Turnover a new leaf
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This poster is from the Second World War, and it’s just as relevant today as but for different reasons.⁠⠀
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Today we are surrounded by food, highly processed, high in calories and often nutrient poor. It’s never been easier to get hold of food, stark contrast to when this poster was first published.⁠⠀
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But you eat loads of vegetable right? But do you, really? Adults as well as children can be ‘selective’ when it comes to eating vegetables, perhaps sticking to the same 2 or 3 vegetables not venturing far from what’s familiar, but they’re so good for us, packed with fibre, full of vitamins and minerals and help to keep us full.⁠⠀
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Eating vegetables in season will keep your plate interesting and there’s a HUGE list of fruits and vegetables that are in season right now including Broccoli, Carrots, Cauliflower, Cavolo Nero, Celery, Lettuce, Leeks, Parsnips, an assortment of cabbages, Sweetcorn and tomatoes.⁠⠀
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The freezer section has lots of vegetables that have been frozen within hours of being picked to lock in those nutrients so don’t shy away from the likes of frozen peas, spinach and mushrooms for example.⁠⠀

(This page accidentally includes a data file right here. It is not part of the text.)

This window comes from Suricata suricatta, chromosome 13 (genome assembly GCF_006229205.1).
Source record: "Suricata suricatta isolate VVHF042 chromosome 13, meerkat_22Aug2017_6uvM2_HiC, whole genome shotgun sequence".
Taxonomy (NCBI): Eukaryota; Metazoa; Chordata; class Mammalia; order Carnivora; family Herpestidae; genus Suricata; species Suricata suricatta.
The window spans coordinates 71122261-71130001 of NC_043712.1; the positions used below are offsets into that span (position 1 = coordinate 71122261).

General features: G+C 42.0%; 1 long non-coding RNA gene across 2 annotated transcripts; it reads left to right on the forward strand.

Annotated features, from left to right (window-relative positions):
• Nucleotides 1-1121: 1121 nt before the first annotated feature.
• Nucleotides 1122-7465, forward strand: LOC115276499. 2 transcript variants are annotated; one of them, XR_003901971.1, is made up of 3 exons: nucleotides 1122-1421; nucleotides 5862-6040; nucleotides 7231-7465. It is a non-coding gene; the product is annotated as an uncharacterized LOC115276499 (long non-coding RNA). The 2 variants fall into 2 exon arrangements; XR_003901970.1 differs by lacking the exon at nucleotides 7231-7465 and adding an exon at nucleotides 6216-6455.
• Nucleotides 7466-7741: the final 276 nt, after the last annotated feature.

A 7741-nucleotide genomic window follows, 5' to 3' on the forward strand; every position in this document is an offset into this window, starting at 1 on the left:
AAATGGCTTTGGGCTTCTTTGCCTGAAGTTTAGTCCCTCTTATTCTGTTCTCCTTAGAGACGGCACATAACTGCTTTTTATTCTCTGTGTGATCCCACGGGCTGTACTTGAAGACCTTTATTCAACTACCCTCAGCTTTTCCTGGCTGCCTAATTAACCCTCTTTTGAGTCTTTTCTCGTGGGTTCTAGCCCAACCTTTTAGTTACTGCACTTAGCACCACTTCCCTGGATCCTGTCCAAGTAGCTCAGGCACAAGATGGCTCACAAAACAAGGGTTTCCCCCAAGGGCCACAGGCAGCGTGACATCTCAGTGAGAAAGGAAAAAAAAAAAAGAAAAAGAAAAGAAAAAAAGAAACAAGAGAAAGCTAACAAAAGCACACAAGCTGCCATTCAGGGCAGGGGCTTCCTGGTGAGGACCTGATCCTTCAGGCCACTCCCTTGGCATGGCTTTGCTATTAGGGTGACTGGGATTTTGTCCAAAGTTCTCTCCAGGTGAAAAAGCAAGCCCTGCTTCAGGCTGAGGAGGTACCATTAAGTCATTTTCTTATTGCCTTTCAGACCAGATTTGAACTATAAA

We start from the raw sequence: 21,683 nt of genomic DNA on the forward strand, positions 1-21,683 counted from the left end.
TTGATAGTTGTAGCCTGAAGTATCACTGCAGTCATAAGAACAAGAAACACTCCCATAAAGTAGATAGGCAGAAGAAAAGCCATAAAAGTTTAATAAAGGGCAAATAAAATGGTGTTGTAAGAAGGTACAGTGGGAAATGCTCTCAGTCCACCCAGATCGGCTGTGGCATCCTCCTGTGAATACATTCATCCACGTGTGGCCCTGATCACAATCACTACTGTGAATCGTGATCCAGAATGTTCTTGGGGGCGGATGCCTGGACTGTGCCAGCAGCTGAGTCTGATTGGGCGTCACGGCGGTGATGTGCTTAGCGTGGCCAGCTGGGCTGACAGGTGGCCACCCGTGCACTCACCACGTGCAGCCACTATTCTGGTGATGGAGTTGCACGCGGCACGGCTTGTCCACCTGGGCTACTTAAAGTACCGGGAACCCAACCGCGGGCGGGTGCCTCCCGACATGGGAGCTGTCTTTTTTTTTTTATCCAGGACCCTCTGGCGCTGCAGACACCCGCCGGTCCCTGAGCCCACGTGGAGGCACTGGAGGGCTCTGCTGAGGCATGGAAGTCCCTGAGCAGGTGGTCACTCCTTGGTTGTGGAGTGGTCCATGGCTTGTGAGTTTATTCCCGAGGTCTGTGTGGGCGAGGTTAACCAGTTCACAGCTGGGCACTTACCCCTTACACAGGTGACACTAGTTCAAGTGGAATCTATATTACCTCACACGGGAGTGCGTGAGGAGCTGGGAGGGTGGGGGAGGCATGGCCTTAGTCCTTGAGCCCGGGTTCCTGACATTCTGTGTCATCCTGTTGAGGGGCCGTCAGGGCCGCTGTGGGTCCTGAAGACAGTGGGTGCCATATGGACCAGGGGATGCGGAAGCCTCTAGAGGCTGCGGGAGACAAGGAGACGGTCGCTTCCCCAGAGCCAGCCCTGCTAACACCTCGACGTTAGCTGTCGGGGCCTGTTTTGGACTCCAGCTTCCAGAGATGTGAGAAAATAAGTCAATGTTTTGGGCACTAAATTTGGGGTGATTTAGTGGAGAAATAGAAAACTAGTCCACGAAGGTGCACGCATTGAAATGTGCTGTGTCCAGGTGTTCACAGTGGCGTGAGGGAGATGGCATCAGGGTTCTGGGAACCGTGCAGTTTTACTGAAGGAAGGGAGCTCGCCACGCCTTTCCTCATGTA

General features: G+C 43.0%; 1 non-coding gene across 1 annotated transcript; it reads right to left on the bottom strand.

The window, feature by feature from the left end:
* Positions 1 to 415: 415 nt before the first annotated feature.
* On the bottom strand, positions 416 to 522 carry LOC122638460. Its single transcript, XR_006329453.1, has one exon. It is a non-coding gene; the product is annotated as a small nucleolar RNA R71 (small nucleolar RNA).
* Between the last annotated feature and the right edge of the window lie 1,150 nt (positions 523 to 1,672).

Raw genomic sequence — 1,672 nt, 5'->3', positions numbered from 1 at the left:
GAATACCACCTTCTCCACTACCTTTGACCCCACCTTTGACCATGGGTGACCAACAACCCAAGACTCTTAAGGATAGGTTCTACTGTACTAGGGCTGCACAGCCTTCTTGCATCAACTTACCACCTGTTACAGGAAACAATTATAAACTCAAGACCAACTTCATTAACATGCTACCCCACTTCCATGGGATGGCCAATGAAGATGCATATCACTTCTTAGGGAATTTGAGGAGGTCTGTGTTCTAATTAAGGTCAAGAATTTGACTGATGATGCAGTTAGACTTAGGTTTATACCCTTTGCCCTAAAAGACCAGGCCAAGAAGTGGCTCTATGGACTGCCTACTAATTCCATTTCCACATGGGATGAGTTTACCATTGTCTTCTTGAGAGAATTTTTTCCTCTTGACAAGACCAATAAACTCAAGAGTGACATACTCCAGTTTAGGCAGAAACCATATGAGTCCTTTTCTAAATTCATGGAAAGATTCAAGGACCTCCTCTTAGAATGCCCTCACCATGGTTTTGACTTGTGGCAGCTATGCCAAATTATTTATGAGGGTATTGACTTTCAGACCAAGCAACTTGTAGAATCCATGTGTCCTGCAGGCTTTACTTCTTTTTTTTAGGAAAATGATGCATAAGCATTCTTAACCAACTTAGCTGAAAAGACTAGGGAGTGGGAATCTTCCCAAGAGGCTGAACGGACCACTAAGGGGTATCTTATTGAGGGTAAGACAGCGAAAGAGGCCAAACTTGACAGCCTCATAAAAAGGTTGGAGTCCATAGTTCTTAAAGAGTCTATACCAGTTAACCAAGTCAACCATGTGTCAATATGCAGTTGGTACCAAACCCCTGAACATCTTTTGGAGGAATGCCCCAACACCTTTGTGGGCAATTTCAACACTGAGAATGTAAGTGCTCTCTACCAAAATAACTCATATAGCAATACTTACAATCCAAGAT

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TIPS⁠⠀
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#1 If you have a partner/child who won’t venture past sweetcorn and potatoes for example, experiment with hiding carrots, celery, courgettes and onion in a chilli or a pasta sauce. Use a food processor to finely chop the vegetable and the sauce will help it hide in the sauce.⁠⠀
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#2 Children during weaning are great at eating vegetables, but as they get older and exercise their own free will, getting them to eat what was once ‘their favourite’ vegetable can feel like an uphill struggle. Try to get them to choose the vegetables at the supermarket and just give them small amounts to start with. Don’t be disheartened if even after choosing the veg and helping with the prep they refuse to eat it. It’s just part of the learning process and keep it up! ⁠⠀
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#3 Sometimes dislike for a vegetable is down to texture. If you don’t like cooked carrots, try them raw either grated or in batons. White and red cabbage are delicious in salads and grating them cuts down on prep time!⁠⠀
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Image – Turn Over a New Leaf by James Fitton (1899 – 1982)